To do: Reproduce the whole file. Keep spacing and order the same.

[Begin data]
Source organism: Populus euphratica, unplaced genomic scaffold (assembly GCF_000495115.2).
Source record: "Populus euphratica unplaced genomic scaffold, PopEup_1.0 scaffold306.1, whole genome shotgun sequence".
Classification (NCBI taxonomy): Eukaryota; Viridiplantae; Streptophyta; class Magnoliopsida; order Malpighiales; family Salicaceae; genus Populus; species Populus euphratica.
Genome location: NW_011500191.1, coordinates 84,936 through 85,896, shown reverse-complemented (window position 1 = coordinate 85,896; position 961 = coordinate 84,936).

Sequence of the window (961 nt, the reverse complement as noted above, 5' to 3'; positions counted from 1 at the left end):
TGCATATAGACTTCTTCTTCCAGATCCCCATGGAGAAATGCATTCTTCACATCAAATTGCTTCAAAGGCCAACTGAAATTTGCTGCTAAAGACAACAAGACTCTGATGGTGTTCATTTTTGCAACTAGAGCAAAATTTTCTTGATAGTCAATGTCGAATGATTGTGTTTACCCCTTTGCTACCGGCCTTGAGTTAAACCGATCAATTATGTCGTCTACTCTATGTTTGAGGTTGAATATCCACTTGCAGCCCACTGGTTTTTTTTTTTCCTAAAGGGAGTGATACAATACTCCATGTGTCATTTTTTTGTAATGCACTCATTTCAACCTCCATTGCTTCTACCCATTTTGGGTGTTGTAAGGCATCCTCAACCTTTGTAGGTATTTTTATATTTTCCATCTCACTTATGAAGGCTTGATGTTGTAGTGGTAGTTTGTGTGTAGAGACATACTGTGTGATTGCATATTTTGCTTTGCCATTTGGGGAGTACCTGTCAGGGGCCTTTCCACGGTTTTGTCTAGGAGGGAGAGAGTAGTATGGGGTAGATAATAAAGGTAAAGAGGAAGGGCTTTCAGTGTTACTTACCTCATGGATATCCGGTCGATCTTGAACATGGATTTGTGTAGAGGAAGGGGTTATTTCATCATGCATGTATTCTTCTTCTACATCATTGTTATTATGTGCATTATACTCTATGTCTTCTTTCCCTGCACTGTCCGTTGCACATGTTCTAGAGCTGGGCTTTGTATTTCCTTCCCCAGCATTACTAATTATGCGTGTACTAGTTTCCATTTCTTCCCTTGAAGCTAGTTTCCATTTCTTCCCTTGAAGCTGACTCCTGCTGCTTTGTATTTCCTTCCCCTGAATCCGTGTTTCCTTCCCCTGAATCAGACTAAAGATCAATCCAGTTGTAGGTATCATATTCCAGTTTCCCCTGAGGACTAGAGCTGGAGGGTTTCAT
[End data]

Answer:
Source organism: Populus euphratica, unplaced genomic scaffold (assembly GCF_000495115.2).
Source record: "Populus euphratica unplaced genomic scaffold, PopEup_1.0 scaffold306.1, whole genome shotgun sequence".
Classification (NCBI taxonomy): Eukaryota; Viridiplantae; Streptophyta; class Magnoliopsida; order Malpighiales; family Salicaceae; genus Populus; species Populus euphratica.
Genome location: NW_011500191.1, coordinates 84,936 through 85,896, shown reverse-complemented (window position 1 = coordinate 85,896; position 961 = coordinate 84,936).

Sequence of the window (961 nt, the reverse complement as noted above, 5' to 3'; positions counted from 1 at the left end):
TGCATATAGACTTCTTCTTCCAGATCCCCATGGAGAAATGCATTCTTCACATCAAATTGCTTCAAAGGCCAACTGAAATTTGCTGCTAAAGACAACAAGACTCTGATGGTGTTCATTTTTGCAACTAGAGCAAAATTTTCTTGATAGTCAATGTCGAATGATTGTGTTTACCCCTTTGCTACCGGCCTTGAGTTAAACCGATCAATTATGTCGTCTACTCTATGTTTGAGGTTGAATATCCACTTGCAGCCCACTGGTTTTTTTTTTTCCTAAAGGGAGTGATACAATACTCCATGTGTCATTTTTTTGTAATGCACTCATTTCAACCTCCATTGCTTCTACCCATTTTGGGTGTTGTAAGGCATCCTCAACCTTTGTAGGTATTTTTATATTTTCCATCTCACTTATGAAGGCTTGATGTTGTAGTGGTAGTTTGTGTGTAGAGACATACTGTGTGATTGCATATTTTGCTTTGCCATTTGGGGAGTACCTGTCAGGGGCCTTTCCACGGTTTTGTCTAGGAGGGAGAGAGTAGTATGGGGTAGATAATAAAGGTAAAGAGGAAGGGCTTTCAGTGTTACTTACCTCATGGATATCCGGTCGATCTTGAACATGGATTTGTGTAGAGGAAGGGGTTATTTCATCATGCATGTATTCTTCTTCTACATCATTGTTATTATGTGCATTATACTCTATGTCTTCTTTCCCTGCACTGTCCGTTGCACATGTTCTAGAGCTGGGCTTTGTATTTCCTTCCCCAGCATTACTAATTATGCGTGTACTAGTTTCCATTTCTTCCCTTGAAGCTAGTTTCCATTTCTTCCCTTGAAGCTGACTCCTGCTGCTTTGTATTTCCTTCCCCTGAATCCGTGTTTCCTTCCCCTGAATCAGACTAAAGATCAATCCAGTTGTAGGTATCATATTCCAGTTTCCCCTGAGGACTAGAGCTGGAGGGTTTCAT